Link between pet and human abuse probed

The Pets as Pawns study found that one in three women delayed leaving violent relationships with fears of pets being hurt or killed. Photo / Thinkstock
The Pets as Pawns study found that one in three women delayed leaving violent relationships with fears of pets being hurt or killed. Photo / Thinkstock

The connection between animal abuse and the abuse of humans will be explored at this year's New Zealand Companion Animal Conference.

The conference, which starts in Wellington today, has the theme "The Link" - a term which the New Zealand Companion Animal Council said covered the relationship between abuse of animals and that of humans, and also the deep empathy that could exist between humans and animals.

This year's conference comes in the same year that a New Zealand report was released into the connection between animal and human abuse.

This year the Pets and Pawns study, commissioned by the Royal New Zealand SPCA and Women's Refuge New Zealand, reinforced overseas data which established beyond doubt the connection between cruelty to animals and towards humans, as well as the high incidence of animal abuse in the childhood histories of mass murderers and other violent criminals, the conference's spokesman, Bob Kerridge, said.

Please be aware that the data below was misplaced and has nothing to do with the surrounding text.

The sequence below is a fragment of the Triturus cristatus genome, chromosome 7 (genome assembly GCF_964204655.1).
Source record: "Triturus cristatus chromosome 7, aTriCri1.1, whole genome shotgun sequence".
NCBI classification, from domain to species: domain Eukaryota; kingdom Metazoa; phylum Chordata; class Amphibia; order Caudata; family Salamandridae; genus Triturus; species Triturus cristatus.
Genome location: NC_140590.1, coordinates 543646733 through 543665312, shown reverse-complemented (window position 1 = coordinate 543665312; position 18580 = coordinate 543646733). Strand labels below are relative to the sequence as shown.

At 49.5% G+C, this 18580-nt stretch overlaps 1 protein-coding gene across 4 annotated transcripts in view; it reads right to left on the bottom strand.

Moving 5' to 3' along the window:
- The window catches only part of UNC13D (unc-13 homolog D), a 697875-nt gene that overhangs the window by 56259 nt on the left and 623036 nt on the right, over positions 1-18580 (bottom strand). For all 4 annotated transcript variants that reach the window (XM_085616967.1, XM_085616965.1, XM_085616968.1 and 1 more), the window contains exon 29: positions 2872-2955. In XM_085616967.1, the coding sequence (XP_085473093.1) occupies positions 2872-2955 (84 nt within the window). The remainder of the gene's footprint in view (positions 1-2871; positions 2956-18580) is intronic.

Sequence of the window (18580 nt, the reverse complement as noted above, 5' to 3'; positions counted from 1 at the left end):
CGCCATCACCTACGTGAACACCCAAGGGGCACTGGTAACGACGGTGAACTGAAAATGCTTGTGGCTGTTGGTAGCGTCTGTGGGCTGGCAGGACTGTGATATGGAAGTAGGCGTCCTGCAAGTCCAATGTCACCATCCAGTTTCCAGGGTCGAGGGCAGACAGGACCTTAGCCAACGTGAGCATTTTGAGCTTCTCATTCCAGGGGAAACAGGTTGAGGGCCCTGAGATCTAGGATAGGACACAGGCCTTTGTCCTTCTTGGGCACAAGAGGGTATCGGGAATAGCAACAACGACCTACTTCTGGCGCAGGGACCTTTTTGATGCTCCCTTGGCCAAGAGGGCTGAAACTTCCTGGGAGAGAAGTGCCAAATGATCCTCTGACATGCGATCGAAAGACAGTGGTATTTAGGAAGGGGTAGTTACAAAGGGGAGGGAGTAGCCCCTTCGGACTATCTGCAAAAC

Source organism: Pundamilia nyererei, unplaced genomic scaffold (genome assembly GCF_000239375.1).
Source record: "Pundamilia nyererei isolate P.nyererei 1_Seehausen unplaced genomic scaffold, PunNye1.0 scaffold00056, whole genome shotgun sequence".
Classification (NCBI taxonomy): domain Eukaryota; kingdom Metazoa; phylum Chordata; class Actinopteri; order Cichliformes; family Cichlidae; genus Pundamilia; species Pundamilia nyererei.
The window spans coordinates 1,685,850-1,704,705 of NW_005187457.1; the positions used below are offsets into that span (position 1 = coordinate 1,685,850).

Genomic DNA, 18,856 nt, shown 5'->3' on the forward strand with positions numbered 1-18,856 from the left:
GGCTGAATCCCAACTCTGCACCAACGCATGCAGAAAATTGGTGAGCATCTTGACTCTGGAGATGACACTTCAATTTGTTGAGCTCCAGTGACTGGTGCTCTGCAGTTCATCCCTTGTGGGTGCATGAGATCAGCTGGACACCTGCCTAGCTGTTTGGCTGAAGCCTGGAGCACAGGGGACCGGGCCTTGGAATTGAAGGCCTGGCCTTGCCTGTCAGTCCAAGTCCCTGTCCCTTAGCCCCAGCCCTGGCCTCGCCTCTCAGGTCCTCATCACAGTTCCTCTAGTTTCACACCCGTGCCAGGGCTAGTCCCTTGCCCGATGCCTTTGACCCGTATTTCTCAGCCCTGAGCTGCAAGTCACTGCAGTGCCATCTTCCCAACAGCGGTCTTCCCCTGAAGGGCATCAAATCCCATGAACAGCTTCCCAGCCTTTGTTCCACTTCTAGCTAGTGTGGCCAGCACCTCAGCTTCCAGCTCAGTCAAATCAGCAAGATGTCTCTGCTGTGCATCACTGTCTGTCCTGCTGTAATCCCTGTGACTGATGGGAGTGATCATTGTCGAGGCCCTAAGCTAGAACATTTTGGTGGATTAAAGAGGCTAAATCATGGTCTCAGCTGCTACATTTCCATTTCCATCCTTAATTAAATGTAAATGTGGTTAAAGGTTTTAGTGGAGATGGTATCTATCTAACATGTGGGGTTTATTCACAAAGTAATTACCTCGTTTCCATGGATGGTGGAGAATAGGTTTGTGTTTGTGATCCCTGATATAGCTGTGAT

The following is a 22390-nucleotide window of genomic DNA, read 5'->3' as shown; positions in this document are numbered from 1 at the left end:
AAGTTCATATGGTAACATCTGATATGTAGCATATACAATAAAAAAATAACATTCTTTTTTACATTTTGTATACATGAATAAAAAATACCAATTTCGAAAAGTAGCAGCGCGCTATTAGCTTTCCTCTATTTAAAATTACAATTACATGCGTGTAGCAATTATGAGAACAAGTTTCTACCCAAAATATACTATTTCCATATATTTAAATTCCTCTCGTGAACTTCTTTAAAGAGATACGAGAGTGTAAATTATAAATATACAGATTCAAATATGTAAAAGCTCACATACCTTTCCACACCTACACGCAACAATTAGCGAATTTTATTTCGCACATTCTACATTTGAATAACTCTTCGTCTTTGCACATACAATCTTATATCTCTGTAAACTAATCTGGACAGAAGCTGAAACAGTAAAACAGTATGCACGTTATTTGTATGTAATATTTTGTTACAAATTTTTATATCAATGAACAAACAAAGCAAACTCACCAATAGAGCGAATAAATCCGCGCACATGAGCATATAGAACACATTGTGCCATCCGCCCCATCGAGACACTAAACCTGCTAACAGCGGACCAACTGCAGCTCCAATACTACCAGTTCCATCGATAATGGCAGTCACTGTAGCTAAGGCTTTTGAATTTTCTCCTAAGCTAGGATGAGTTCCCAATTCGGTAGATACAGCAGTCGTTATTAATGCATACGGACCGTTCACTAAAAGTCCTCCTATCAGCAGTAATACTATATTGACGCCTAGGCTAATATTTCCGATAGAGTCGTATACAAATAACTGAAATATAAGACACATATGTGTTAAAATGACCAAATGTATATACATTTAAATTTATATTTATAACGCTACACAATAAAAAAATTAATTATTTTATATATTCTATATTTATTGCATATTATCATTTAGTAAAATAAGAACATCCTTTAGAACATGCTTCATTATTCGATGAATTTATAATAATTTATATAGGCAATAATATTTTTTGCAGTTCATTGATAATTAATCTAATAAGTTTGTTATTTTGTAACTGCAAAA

The Pets as Pawns study, published in March, found that one in three of the Women's Refuge clients surveyed had delayed leaving violent relationships because of fears that pets or other animals would be killed or tortured.

Women's Refuge New Zealand chief executive Heather Henare said she hoped the Justice Minister would encourage police to recognise the link between different faces of violence.

"And we would also like to see government funding made available for sharing information and strengthening links between ourselves, the SPCA, Child, Youth and Family, police and other concerned agencies," she said.

Justice Minister Judith Collins will be attending the conference.

- APNZ

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